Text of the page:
Background: Nosocomial bloodstream infection is an important cause of morbidity and mortality among neonates. From September 1 through December 5, 1990 (epidemic period), gram-negative bacteremia developed in 26 neonates after their admission to the neonatal intensive care unit (NICU) of Hospital General, a 1000-bed public teaching hospital in Guatemala with a 16-bed NICU. Twenty-three of the 26 patients (88%) died.
Methods: To determine risk factors for and modes of transmission of gram-negative bacteremia in the NICU, we conducted a cohort study of NICU patients who had at least one blood culture drawn at least 24 hours after admission to the NICU and performed a microbiologic investigation in the NICU.
Results: The rate of gram-negative bacteremia was significantly higher among patients born at Hospital General, delivered by cesarian section, and exposed to selected intravenous medications and invasive procedures in the NICU during the 3 days before the referent blood culture was obtained. During the epidemic period, the hospital's chlorinated well-water system malfunctioned; chlorine levels were undetectable and tap water samples contained elevated microbial levels, including total and fecal coliform bacteria. Serratia marcescens was identified in 81% of case-patient blood cultures (13/16) available for testing and from 57% of NICU personnel handwashings (4/7). Most S. marcescens blood isolates were serotype O3:H12 (46%) or O14:H12 (31%) and were resistant to ampicillin (100%) and gentamicin (77%), the antimicrobials used routinely in the NICU.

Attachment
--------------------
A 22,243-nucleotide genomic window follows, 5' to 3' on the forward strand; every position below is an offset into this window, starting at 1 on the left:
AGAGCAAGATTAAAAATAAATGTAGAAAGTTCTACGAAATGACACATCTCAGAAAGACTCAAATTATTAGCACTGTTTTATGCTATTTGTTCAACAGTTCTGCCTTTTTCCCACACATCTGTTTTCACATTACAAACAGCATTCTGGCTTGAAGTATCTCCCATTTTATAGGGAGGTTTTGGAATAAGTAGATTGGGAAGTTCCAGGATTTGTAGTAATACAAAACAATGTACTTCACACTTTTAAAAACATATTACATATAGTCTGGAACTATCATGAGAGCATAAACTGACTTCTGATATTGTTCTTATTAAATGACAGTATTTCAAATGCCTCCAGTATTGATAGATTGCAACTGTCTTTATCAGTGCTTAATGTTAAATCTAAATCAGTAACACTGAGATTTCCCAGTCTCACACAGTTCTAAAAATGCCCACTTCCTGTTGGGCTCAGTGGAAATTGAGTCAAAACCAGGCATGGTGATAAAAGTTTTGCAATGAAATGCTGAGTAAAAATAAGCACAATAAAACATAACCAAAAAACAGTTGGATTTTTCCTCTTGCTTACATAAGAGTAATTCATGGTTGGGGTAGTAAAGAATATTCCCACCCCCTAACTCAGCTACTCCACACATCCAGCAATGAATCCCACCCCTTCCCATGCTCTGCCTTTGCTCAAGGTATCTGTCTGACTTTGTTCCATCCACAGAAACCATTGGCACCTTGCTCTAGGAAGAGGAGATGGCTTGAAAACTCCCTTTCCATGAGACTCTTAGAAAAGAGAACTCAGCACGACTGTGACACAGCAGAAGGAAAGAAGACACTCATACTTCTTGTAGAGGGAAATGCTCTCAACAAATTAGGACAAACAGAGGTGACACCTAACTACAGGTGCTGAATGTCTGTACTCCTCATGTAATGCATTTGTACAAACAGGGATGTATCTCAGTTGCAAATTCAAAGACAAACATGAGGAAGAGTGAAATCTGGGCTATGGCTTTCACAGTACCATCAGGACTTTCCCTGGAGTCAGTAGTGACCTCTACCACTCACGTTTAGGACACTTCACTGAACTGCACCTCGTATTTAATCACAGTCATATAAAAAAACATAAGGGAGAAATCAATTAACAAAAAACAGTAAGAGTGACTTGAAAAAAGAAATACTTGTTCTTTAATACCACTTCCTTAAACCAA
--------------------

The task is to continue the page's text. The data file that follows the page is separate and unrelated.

Conclusions: We hypothesize that gram-negative bacteremia occurred after invasive procedures were performed on neonates whose skin became colonized through bathing or from hands of NICU personnel.